What The Bank Of England's Recession Prediction Means For You

The Bank's new forecast, combined with the highest inflation we've seen since the 1980s, is certainly bleak.
Bank of England governor Andrew Bailey
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Bank of England governor Andrew Bailey

The Bank of England has just forecast a recession lasting for more than a year and inflation climbing to 13.3% on the day that it has confirmed it is increasing interest rates to 1.75%.

Inflation is already at a 40-year-high at 10.1%, with prices reaching staggering levels and the cost of living crisis hitting people across the country.

Meanwhile, the interest rates hike is the biggest single increase since 1995 (reflecting the severity of the current crisis) and has taken interest rates to their highest level since December 2008 just after the financial crash.

Here’s what this new announcement means and how it will affect you.

What you need to know about a recession

The Bank of England has predicted a recession starting this year, which could last as long as the 2008 financial crisis, which was five quarters.

Increasing borrowing costs does mean the UK is more likely to fall into a recession (a term used when there’s negative growth within the economy for two quarters of a year).

But, the governor of the Bank of England, Andrew Bailey, vowed last month that it still planned to stick to its 2% inflation target – and interest rates is the best way to that.

He said: “There are no ifs or buts in our commitment to the 2% inflation target. That’s our job, and that’s what we will do.”

There’s also only so much the Bank of England can do, as the UK is also impacted by prices around the world. For instance, energy bills soared here when Russia recently reduced its natural gas supply to mainland Europe, because the worldwide supplies were squeezed.

Prices are going up quickly all over the world too, now that Covid restrictions have eased – however, there are not enough goods to go around, so the reduced supplies again mean prices rise.

Other countries are also trying to tackle inflation right now – the US central bank has increased its rates significantly in recent months, up to 2.25% to 2.5%.

The European Central Bank has increased rates for the first time in more than11 years.

The BBC’s Faisal Islam also pointed out that if the Bank’s predictions are correct, the whole economic landscape will change for the next prime minister.

OK – so what does this have to do with inflation?

Rising prices is also known as inflation.

The Bank of England hopes to slow the rate of inflation by increasing the interest rate, especially after its early forecasts suggest it could reach 13.3% in October this year, when energy bills increase, yet again.

The bank wants to slow the current alarming inflation rate, but not stop economic growth altogether by stopping spending completely.

If the economy stops growing, we will fall into a recession.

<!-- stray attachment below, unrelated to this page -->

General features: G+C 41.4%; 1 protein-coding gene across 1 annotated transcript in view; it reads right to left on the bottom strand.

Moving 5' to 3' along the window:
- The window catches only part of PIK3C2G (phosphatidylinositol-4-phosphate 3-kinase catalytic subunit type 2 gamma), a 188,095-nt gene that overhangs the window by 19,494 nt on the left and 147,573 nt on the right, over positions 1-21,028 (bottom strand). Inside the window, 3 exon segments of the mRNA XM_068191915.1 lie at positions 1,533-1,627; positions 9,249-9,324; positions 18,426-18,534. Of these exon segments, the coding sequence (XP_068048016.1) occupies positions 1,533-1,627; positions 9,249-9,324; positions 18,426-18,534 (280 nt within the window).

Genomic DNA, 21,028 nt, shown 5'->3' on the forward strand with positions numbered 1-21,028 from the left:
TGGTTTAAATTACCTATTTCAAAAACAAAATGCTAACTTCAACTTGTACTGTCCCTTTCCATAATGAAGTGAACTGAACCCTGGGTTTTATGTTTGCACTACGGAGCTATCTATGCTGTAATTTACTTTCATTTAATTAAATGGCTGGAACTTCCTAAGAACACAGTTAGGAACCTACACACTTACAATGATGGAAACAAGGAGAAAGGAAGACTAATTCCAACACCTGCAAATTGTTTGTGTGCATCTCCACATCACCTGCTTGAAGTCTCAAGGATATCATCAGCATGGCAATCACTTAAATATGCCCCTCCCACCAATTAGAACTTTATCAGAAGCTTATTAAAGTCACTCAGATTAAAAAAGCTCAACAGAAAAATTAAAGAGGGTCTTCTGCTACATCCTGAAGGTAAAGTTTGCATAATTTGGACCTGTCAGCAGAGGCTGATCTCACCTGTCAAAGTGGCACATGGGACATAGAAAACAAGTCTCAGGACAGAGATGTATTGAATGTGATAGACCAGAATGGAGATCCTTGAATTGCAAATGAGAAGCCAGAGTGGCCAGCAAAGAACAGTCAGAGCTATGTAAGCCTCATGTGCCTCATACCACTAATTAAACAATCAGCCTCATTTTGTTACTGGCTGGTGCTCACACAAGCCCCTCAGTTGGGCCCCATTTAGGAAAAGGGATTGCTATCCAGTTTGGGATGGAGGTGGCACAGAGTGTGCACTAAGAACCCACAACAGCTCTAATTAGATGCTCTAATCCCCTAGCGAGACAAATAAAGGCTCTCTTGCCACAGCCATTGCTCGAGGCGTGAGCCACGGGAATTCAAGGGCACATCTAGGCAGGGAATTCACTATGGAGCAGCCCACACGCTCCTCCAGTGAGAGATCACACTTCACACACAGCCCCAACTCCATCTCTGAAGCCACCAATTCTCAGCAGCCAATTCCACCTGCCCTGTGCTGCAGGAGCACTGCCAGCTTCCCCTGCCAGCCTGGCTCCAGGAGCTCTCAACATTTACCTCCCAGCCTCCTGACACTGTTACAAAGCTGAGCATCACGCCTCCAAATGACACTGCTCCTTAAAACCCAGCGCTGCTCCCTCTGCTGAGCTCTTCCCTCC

So by rising interest rates as the Bank has done today, the cost of borrowing is increased, meaning people are encourage to spend less.

It also claimed that inflation will still be above 9% in a year’s time.

Why do interest rates matter?

An interest rate is the amount it costs to borrow money.

These rates in the UK used to be much higher, but the financial crash meant they were slashed to reduce the fall-out. They’ve been at historically low levels since, and only last year, they dropped to 0.1%.

This number has stayed low for the last 13 years, and only now has it crept up to late 2008 levels.

As inflation is the rate at which prices rise, interest rates are used to balance it out and reduce soaring prices.

Essentially, if it costs more to borrow money, people are less likely to lend it, which should steady out the sudden changes in the economy.

Interest rates are decided by the Monetary Policy Committee, a team of nine economists. The last increase occurred only in June, when the rates climbed from 1% to 1.25% – yet another noteworthy increase.

Why is this increase in interest rates so significant?

This is the sixth time in a row the Bank of England has increased interest rates.

Before the announcement, interest rates were at 1.25%.

This 0.5% increase is the largest single jump in interest rates for more than 27 years – and they might be raised to even higher levels soon.

Capital Economics analysts, for example, think the Bank of England has not gone far enough to tackle inflation with this increase, and that rates will have to go to 3% before inflation is truly tackled.

What does this mean for my expenses?

Around three quarters of mortgages are fixed, meaning the payment is consistently the same and so will not be impacted – for now.

The remaining households with mortgages will see their monthly repayments increase. The increase means those on typical tracker mortgages will have to pay £52 extra per month (this is a total increase of around £167 compared to before December 2021).

Those on standard variable rate mortgages will see a £59 increase, meaning they have to pay around £132 more compared to December 2021.

Credit cards, bank loans and car loans will be impacted, too – and lenders could increase fees on that now interest rates have risen.

Even savings could be affected. Individual banks pass on the interest rate rises usually, so savers get more return back – but, for people putting money away now, these interest rates do not keep up with rising prices.

The Bank of England also predicted that dual fuel energy bills on average will reach £3,500 – which is just shy of the £300 a month by the time the winter rolls around.

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